Tube feeding is a way of getting liquid nutrition through a tube.

Your child may need a tube feeding if he or she:

  • Cannot get enough nutrition by eating or drinking by mouth; or
  • Has difficulty chewing or swallowing easily or safely

To help make sure your child gets the nutrition and fluids he or she needs, your healthcare professional may suggest a tube feeding, either on its own or added to your child’s daily food and drink intake.

Tube feeding can help your child grow and develop. It is another way for your child to get the nutrition they need. With a feeding tube in place, your child can still take part in family activities like mealtimes. Having the support of your family and friends may make your child’s home tube feeding a more comfortable experience.

It is common for parents to have many questions about tube feeding, but once they see the benefits, many wish they had started sooner.

There are different locations and routes through which a feeding tube can be placed.

tube feeding diagram

“ You can actually feed anywhere, anytime"

Suzanne, Nathan’s mum


Below is a brief summary of the different tube feeding routes:

Tube feeding through the nose


The feeding tube goes through the nose, down the esophagus or food tube, and ends in the stomach.


The feeding tube goes through the nose, down the esophagus or food tube, continues through the stomach, and ends in the small intestine.

Tube feeding through the stomach


The feeding tube goes through a small opening in the skin directly into the stomach.


The feeding tube goes through a small opening in the skin into the jejunum or small intestine.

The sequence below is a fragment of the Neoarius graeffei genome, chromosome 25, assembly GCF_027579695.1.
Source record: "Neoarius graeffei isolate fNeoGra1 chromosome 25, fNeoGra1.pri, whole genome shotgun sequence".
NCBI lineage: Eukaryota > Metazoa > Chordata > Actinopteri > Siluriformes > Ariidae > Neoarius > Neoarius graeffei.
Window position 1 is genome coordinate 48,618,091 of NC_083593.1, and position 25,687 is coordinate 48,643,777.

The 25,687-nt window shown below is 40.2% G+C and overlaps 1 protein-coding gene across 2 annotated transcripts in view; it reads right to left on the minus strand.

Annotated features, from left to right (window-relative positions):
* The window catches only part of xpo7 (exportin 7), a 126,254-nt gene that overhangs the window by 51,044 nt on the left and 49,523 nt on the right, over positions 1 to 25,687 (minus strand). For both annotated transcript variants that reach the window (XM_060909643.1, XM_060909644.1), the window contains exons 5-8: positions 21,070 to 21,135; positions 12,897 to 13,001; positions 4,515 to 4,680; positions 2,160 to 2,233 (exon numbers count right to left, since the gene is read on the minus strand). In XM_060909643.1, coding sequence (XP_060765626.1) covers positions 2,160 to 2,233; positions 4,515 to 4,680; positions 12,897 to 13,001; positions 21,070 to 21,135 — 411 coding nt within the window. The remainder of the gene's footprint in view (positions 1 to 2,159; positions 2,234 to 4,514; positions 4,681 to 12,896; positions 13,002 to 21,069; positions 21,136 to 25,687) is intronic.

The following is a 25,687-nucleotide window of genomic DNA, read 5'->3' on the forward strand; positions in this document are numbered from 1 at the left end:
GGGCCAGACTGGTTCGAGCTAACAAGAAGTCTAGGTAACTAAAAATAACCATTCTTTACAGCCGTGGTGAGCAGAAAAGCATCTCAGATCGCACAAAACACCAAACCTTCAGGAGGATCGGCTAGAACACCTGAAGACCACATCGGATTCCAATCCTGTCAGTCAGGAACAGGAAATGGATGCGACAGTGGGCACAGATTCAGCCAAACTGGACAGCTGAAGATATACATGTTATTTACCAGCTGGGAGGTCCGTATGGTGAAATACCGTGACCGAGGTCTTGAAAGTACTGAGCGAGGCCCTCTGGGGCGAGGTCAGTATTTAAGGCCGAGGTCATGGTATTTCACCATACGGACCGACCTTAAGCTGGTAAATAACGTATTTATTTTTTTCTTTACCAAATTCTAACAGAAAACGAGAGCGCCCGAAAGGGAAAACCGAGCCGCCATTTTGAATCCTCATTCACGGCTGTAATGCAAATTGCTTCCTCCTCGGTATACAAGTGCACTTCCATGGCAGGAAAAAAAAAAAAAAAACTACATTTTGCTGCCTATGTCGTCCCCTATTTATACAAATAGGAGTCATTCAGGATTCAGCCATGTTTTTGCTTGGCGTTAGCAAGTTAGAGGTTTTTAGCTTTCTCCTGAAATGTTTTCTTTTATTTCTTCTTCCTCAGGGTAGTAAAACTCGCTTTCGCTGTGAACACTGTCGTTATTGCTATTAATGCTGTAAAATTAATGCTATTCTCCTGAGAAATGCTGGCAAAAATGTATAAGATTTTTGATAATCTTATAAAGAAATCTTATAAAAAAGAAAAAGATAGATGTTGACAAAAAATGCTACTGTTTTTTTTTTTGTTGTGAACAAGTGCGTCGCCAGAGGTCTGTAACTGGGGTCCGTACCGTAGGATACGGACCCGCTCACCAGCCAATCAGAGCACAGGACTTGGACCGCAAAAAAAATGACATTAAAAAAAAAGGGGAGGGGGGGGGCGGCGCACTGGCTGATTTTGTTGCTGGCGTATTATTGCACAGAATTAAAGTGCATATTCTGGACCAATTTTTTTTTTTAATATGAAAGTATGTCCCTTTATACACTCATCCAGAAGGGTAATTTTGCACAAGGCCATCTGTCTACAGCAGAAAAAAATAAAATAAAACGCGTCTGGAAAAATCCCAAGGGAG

Tube feeding can be a safe and reliable form of feeding that allows you to track the amount of food and liquids your child is receiving.


“ It’s much tidier than people think"

Mariam, Yehoshua’s mum

→Click on this link to watch the full video in our real stories section

There are different ways to deliver tube feedings and different types of feeding schedules, depending upon what your healthcare professional has prescribed for your child.

Nutrition can be delivered continuously or given at meal times with breaks during the day (intermittent nutrition).

Continuous nutrition can be done by gravity or using a pump.

  1. By gravity: A bag filled with formula or the pack of the formula hangs above the child to let the formula drip down into the tube and then into stomach. Roller clamps can be used to control the rate of flow.


  2. Pump Feeding: A feeding pump can be programmed to run at whatever times and feeding rates required to deliver feedings. Make sure your healthcare professional demonstrates how to use the pump before you go home.


Intermittent nutrition can be done by gravity, using a pump or using a syringe.